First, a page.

I know that it’s only January, but this year’s prize for a misquote must go to Fire Security Ltd, who have stated the following on their website “According to research by economic analysts Mel Gosling and Andrew Hiles, 70 per cent of businesses would fail after a fire – either by not reopening immediately after the blaze, or gradually dwindling in resources and effectiveness to close within three years”.
I have spent many years trying to debunk this myth, and some years ago Andrew and I jointly published our research on the much quoted statistic and its many variations (see http://www.continuitycentral.com/feature0660.html). Now I find that I’m being quoted as not only supporting the myth, but as having undertaken and published research showing it to be true!
How did Fire Security Ltd come to believe this? Is it deliberate, or a genuine mistake? I’m not one to believe in Machiavellian plots – the “cock-up” theory is usually right, but I’m struggling to understand how anyone could read the research that Andrew and I published and reach the conclusion that they did. Maybe someone from Fire Security Ltd had heard about the myth (most people have) and Googled it – only to find that we had done some research, and then just looked at the 2 line extract that Google provides and decided to quote us without going to or reading the link. Is that what passes for intelligent research nowadays?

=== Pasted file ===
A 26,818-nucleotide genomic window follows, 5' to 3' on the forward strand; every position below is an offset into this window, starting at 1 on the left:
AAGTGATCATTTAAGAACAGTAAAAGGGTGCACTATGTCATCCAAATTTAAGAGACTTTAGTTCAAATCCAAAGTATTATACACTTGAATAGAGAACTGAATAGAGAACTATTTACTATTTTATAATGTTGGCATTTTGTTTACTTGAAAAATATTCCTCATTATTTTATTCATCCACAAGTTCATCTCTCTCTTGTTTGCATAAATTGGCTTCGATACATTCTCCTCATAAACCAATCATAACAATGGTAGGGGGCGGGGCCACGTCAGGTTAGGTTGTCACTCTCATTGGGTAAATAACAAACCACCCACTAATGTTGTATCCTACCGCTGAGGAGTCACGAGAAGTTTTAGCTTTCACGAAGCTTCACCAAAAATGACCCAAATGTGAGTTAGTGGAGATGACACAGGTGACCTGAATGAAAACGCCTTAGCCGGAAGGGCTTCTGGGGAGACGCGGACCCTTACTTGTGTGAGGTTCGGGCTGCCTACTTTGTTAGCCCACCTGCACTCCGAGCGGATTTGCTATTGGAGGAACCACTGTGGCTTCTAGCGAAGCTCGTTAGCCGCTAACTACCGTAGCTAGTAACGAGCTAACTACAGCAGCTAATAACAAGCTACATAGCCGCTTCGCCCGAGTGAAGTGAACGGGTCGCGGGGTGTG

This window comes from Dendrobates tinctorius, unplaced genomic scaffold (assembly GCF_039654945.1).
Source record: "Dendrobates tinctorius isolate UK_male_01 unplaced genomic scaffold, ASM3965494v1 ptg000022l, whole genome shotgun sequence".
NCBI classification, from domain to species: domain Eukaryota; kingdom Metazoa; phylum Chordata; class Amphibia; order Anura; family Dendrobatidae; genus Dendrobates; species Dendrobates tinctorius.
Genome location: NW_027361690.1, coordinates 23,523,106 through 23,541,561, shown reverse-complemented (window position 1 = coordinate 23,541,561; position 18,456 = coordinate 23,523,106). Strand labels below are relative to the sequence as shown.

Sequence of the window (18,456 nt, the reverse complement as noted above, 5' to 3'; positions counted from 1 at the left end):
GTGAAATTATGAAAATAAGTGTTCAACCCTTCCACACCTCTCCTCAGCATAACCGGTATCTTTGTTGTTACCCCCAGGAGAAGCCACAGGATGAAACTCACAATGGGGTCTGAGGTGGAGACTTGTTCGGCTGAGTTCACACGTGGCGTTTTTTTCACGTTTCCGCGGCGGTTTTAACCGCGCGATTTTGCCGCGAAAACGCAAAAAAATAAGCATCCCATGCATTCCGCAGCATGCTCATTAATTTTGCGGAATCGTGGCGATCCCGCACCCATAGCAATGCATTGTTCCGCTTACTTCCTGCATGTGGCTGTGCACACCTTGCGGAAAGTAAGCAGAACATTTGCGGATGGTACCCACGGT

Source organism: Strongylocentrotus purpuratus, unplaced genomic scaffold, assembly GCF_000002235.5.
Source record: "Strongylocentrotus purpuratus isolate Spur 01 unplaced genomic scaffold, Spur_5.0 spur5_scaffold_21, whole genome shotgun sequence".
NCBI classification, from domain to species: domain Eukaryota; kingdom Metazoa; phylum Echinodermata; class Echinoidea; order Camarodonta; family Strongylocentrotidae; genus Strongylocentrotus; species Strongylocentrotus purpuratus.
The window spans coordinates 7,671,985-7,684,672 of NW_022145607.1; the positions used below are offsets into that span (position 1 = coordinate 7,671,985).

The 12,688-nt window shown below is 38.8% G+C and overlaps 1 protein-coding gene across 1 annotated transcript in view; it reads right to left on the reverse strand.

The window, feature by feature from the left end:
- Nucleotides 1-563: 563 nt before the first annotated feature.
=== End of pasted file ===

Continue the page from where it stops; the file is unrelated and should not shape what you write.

I could become famous for proving that 80% of businesses that suffer from a major incident and do not have a business continuity plan go out of business within 18 months (not to mention being thought of as an “economic analyst”), which would be terribly ironic.
In case anyone out there has any doubt, I believe this statistic and its many variations to be not only a total myth, but absolute rubbish.